\int_{\Omega} \bm{v} \cdot \left( \frac{\bm{u}^{n+1} - \bm{u}^n}{\Delta t} \right) \: dx &= \int_{\Omega} \left( p^{n+1} \left( \bm{\nabla} \cdot \bm{v} \right) + q \left( \bm{\nabla} \cdot \bm{u}^{n+1} \right) \right) \: dx \\ &+ \frac{1}{2} \int_{\Omega} \left( \bm{u}^{n+1} \bm{w}^{n+1} : \bm{\nabla} \bm{v} - \nu \bm{\nabla} \bm{u}^{n+1} : \bm{\nabla} \bm{v} + \bm{v} \cdot \bm{f}^{n+1} \right) \: dx - \frac{1}{2} \int_{\Gamma} \bm{v} \cdot \left( \bm{h}^{n+1} + \max \left( \bm{w}^{n+1} \cdot \bm{n}, 0 \right) \bm{u}^{n+1} \right) \: ds \\ &+ \frac{1}{2} \int_{\Omega} \left( \bm{u}^{n} \bm{w}^{n} : \bm{\nabla} \bm{v} - \nu \bm{\nabla} \bm{u}^{n} : \bm{\nabla} \bm{v} + \bm{v} \cdot \bm{f}^{n} \right) \: dx - \frac{1}{2} \int_{\Gamma} \bm{v} \cdot \left( \bm{h}^{n} + \max \left( \bm{w}^{n} \cdot \bm{n}, 0 \right) \bm{u}^{n} \right) \: ds

Terms involving solely velocity or boundary conditions are discretized following the standard Crank-Nicolson scheme, but terms involving pressure are treated fully implicitly and effectively discretized with the implicit Euler scheme.

There is no clear justification for this treatment of terms without time derivatives in the literature, though it is mentioned in some papers (ex: John2006 *A Comparison of Time-Discretization/Linearization Approaches for the Incompressible Navier-Stokes Equations*). Current understanding is that since pressure has no time derivative it acts as a constraint on the change in velocity over time but is itself unaffected by the pressure profile at previous time steps. Furthermore, from testing, this treatment of pressure is needed to obtain the expected time step convergence rates from high-order time discretization schemes.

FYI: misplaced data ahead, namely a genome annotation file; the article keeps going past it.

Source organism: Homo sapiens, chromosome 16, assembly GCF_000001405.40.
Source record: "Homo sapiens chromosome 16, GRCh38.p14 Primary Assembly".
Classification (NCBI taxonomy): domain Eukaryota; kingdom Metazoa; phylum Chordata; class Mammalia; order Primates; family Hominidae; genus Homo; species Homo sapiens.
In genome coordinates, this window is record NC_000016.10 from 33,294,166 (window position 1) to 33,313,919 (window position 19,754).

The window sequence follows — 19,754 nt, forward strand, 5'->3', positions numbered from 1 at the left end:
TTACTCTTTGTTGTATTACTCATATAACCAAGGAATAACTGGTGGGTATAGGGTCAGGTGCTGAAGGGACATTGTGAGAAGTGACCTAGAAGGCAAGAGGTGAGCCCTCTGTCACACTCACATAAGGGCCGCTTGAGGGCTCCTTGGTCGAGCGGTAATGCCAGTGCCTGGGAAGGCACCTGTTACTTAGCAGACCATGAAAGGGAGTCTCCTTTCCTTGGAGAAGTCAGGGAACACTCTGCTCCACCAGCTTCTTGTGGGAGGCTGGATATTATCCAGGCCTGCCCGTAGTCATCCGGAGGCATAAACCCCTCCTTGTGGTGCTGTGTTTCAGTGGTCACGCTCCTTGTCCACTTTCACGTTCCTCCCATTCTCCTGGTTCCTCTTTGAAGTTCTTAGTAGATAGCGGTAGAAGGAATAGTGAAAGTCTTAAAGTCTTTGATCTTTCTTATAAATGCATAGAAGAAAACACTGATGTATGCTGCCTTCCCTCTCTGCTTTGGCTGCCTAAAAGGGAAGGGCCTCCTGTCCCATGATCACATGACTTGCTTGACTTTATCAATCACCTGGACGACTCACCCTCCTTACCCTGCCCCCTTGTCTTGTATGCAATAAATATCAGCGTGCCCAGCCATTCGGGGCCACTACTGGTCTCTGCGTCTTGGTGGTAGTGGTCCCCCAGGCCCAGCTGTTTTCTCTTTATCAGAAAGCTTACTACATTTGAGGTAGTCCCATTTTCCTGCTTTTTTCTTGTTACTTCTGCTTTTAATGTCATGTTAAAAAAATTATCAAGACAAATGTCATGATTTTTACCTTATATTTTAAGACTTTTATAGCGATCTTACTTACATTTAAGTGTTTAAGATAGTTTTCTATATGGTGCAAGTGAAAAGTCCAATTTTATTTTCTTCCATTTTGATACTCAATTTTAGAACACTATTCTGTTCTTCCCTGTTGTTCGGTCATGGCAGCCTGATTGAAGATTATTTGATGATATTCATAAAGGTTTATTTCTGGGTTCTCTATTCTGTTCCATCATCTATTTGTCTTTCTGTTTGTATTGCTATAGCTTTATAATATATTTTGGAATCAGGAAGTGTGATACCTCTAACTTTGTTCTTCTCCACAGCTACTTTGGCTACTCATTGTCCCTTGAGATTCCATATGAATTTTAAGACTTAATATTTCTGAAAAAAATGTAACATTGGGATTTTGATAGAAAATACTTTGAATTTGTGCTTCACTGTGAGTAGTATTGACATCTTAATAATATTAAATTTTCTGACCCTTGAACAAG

## References

First-order IMEX, CNLF, and SBDF are taken from Ascher1995 *Implicit-Explicit Methods for Time-Dependent PDEs*

(2,3,2) and (2,2,2) are taken from Ascher1997 *Implicit-Explicit Runge-Kutta Methods for Time-Dependent Partial Differential Equations*

Adaptive IMEX is taken from DeCaria2021 *An Embedded Variable Step IMEX Scheme for the Incompressible Navier-Stokes Equations*